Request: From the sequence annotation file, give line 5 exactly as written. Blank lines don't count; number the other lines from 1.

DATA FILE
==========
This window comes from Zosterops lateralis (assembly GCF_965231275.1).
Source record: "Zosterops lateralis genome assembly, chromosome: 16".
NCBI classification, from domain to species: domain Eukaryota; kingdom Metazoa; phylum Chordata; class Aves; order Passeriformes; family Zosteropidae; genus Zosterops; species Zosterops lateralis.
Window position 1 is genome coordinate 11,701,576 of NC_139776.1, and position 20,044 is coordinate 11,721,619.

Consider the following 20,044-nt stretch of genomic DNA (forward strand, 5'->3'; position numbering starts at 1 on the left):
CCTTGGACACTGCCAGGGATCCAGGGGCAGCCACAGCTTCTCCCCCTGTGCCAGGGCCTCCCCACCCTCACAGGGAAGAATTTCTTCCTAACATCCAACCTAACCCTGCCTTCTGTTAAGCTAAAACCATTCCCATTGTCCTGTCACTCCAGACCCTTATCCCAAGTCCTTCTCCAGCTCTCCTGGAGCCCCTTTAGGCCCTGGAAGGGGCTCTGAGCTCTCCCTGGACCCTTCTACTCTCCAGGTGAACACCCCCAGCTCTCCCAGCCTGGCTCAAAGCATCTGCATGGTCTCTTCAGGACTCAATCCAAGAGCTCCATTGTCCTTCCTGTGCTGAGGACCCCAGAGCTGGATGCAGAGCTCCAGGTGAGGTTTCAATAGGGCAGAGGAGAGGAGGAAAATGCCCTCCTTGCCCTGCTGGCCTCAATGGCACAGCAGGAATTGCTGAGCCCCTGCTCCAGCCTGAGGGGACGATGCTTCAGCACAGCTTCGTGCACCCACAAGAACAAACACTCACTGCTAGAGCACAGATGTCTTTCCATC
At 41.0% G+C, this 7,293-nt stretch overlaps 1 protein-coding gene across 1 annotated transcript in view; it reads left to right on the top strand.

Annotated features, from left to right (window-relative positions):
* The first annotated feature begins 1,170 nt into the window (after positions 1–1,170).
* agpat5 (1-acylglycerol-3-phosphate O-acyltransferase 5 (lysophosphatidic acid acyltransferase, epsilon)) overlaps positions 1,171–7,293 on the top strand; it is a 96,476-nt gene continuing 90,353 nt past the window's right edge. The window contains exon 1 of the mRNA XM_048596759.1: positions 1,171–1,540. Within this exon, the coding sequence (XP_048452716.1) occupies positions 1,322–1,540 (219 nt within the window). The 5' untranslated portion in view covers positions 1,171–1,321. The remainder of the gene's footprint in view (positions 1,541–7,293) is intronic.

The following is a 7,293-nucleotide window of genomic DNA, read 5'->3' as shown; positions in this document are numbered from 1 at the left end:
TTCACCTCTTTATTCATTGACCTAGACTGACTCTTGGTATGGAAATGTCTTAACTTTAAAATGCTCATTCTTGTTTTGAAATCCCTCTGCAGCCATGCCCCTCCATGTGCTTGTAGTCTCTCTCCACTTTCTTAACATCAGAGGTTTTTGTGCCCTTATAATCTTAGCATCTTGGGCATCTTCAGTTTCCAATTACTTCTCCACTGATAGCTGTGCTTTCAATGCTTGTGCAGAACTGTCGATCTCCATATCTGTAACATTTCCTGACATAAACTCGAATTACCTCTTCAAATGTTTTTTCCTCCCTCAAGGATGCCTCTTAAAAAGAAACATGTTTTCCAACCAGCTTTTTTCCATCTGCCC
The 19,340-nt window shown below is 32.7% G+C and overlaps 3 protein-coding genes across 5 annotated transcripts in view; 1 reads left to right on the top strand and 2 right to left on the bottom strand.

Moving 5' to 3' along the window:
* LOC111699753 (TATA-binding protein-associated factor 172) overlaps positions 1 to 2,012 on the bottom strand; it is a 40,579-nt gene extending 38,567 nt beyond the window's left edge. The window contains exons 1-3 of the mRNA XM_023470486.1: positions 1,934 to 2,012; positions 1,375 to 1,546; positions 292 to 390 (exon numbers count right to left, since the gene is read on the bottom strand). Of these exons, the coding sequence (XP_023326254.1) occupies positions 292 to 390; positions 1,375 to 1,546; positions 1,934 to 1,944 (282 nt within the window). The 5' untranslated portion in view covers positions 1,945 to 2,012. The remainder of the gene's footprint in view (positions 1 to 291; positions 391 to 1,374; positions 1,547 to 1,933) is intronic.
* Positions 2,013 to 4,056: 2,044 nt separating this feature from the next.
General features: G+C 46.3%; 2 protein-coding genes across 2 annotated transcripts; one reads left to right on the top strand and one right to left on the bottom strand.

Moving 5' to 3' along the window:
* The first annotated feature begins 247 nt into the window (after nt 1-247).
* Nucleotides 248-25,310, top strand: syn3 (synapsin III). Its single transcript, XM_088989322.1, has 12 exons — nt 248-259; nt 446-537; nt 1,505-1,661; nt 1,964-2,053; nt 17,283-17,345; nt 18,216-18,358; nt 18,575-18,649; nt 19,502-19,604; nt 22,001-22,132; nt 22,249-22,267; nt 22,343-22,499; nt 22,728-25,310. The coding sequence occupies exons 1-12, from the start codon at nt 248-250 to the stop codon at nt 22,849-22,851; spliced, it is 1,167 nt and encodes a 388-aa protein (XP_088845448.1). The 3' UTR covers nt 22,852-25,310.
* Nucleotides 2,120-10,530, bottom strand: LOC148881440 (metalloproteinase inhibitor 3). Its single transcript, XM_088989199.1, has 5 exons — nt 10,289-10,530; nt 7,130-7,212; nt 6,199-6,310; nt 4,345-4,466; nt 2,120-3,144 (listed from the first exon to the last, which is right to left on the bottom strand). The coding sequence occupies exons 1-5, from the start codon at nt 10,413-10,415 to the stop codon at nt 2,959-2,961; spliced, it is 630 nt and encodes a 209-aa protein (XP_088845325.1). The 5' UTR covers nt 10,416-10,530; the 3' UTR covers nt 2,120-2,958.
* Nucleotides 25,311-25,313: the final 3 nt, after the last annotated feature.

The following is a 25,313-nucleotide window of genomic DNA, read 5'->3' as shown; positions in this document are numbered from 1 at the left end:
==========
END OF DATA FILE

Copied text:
Consider the following 20,044-nt stretch of genomic DNA (forward strand, 5'->3'; position numbering starts at 1 on the left):